The second Sunday at 2 reading at the Arts Center of the Capital District in Troy, NY, with tag-team hosts Nancy Klepsch & me, Dan Wilcox. It was an eclectic mix of writers (which, of course, was the intent when the Arts Center started this open mic).
First one up was Bob Sharkey who said he had finished last year’s poem-a-day assignment, now on to a word-a-day, & so into “Another Deposition,” then to a piece about a confrontation at a party, “Benefit” (in honor of New York photographer Bill Cunningham) , then “Doctor Doctor.” Carolee was back after an absence with a new poem, “Crows on the 1st Cold Night of February,” then what I think is a first, read one of her Blog posts, “The Sun Mother-Fucker.”
Harvey Havel, who as a prose writer does not read out much, read a thoughtful piece on a black man dressed as a Muslim un-codes the world & helps a white, Christian drunk. Tim Verhaegen plumbed the depths of his family relationships to analyze why he hates abused victims memoirs, & left us laughing.
Casey Wald was a first-timer here & read an ironically touching memoir of phone calls from bill collectors for a debt from her deceased son. Of course February is Black History Month & D. Alexander Holiday was here, as he said, to represent, with “Little Brown Baby” by Paul Lawrence Dunbar & another poem on Bessie Smith, then his own poem “Monsters” from his latest book Emails from Satan’s Daughter (Xlibris), stretching his 5 minutes to 12. To celebrate the birthday of Charles Darwin, Howard Kogan read 2 pieces on a theme, first “God’s Regrets” (i.e. “why Man?” Of course, it was Mark Twain who noted that God created Man because he was “disapppointed in the monkey”), then pondering human insignificance, “Evolution.” Ron Drummond (who often reads sci-fi fiction) presented a dramatic reading of an excerpt of his play set in England in 1576, with a young William Shakespeare.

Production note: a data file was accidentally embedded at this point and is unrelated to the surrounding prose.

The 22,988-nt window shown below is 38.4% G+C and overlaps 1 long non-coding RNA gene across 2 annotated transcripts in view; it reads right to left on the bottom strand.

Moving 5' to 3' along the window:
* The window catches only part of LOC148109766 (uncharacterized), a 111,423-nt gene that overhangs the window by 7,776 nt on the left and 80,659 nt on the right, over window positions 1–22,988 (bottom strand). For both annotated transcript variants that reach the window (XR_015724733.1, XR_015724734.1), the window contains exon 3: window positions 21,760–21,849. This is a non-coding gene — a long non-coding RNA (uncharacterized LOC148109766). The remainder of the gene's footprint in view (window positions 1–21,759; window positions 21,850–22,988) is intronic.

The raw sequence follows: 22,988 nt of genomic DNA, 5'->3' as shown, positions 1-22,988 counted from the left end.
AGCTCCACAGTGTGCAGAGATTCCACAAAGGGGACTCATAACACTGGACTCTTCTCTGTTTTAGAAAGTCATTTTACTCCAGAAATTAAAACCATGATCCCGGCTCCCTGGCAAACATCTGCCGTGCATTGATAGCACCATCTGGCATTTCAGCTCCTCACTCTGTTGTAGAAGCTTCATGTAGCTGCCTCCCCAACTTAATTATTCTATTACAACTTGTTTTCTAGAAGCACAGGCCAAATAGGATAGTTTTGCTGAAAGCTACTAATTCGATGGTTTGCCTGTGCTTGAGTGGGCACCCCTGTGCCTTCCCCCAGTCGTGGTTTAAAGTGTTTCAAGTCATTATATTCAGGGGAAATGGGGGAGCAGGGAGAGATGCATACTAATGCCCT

David Wolcott returned to his memoir, today with a section about his big break into government energy policy during the Carter administration. Joe Krausman pondered the impact of cars on our psyches (& live) in his poem “The Wheeled God,” then a poem about revival sauces & a Christian Mass & “Unanswered Prayers.” A school teacher, my co-host Nancy Klepsch read a 6-word memoir she had written with her students, then one of her student’s marvelous results, then to a work-in-progress, playing with repetition on the language of war. Heather Haskins read a prose selection, “Collusion,” from a longer memoir, in which she meets her aunt’s long-time abuser, a most uncomfortable tale. Brett Axel rounded out the afternoon with a sestina-in-progress, contrasting politics of the nation & of a household, then the hilarious “I Rule” from his book Rules (Minimal Responsibility Press, 2004).
This continuing open mic is at the Arts Center, 265 River St., Troy, NY on the 2nd Sunday of most months at 2PM — open to writers in all genres — & it’s Free!